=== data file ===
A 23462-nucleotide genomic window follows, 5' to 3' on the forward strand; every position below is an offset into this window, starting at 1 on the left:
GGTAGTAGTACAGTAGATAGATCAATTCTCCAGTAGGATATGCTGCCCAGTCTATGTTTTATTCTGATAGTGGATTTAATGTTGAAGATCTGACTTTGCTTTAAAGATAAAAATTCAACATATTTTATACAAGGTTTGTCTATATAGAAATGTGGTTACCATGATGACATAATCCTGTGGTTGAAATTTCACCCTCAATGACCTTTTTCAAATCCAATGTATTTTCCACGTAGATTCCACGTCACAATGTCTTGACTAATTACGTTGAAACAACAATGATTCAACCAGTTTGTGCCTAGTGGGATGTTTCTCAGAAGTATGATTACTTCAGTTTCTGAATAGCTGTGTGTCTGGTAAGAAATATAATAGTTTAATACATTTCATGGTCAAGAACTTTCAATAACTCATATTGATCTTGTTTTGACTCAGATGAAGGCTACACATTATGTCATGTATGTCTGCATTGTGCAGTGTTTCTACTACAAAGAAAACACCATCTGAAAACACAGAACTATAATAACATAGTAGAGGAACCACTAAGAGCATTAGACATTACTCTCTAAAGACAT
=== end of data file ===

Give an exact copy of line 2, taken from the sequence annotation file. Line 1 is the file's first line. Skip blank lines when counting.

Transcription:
GGTAGTAGTACAGTAGATAGATCAATTCTCCAGTAGGATATGCTGCCCAGTCTATGTTTTATTCTGATAGTGGATTTAATGTTGAAGATCTGACTTTGCTTTAAAGATAAAAATTCAACATATTTTATACAAGGTTTGTCTATATAGAAATGTGGTTACCATGATGACATAATCCTGTGGTTGAAATTTCACCCTCAATGACCTTTTTCAAATCCAATGTATTTTCCACGTAGATTCCACGTCACAATGTCTTGACTAATTACGTTGAAACAACAATGATTCAACCAGTTTGTGCCTAGTGGGATGTTTCTCAGAAGTATGATTACTTCAGTTTCTGAATAGCTGTGTGTCTGGTAAGAAATATAATAGTTTAATACATTTCATGGTCAAGAACTTTCAATAACTCATATTGATCTTGTTTTGACTCAGATGAAGGCTACACATTATGTCATGTATGTCTGCATTGTGCAGTGTTTCTACTACAAAGAAAACACCATCTGAAAACACAGAACTATAATAACATAGTAGAGGAACCACTAAGAGCATTAGACATTACTCTCTAAAGACAT